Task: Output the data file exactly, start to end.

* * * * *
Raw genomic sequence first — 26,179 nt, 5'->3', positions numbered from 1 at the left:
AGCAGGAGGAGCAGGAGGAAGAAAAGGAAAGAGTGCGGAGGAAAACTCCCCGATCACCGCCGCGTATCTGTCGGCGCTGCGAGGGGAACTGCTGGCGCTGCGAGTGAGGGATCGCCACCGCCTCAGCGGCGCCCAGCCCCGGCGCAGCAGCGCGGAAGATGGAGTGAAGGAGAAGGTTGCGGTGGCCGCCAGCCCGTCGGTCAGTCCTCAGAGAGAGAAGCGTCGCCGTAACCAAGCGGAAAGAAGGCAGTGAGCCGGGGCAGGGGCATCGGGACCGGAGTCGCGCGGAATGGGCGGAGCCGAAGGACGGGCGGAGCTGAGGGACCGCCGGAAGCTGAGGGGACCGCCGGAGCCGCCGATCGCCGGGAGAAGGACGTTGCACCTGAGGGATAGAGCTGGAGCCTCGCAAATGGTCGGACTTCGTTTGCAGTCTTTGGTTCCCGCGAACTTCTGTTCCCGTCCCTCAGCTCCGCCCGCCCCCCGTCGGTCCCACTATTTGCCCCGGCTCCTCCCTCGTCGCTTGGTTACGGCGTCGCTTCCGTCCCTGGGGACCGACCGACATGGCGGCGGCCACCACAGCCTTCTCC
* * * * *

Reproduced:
Raw genomic sequence first — 26,179 nt, 5'->3', positions numbered from 1 at the left:
AGCAGGAGGAGCAGGAGGAAGAAAAGGAAAGAGTGCGGAGGAAAACTCCCCGATCACCGCCGCGTATCTGTCGGCGCTGCGAGGGGAACTGCTGGCGCTGCGAGTGAGGGATCGCCACCGCCTCAGCGGCGCCCAGCCCCGGCGCAGCAGCGCGGAAGATGGAGTGAAGGAGAAGGTTGCGGTGGCCGCCAGCCCGTCGGTCAGTCCTCAGAGAGAGAAGCGTCGCCGTAACCAAGCGGAAAGAAGGCAGTGAGCCGGGGCAGGGGCATCGGGACCGGAGTCGCGCGGAATGGGCGGAGCCGAAGGACGGGCGGAGCTGAGGGACCGCCGGAAGCTGAGGGGACCGCCGGAGCCGCCGATCGCCGGGAGAAGGACGTTGCACCTGAGGGATAGAGCTGGAGCCTCGCAAATGGTCGGACTTCGTTTGCAGTCTTTGGTTCCCGCGAACTTCTGTTCCCGTCCCTCAGCTCCGCCCGCCCCCCGTCGGTCCCACTATTTGCCCCGGCTCCTCCCTCGTCGCTTGGTTACGGCGTCGCTTCCGTCCCTGGGGACCGACCGACATGGCGGCGGCCACCACAGCCTTCTCC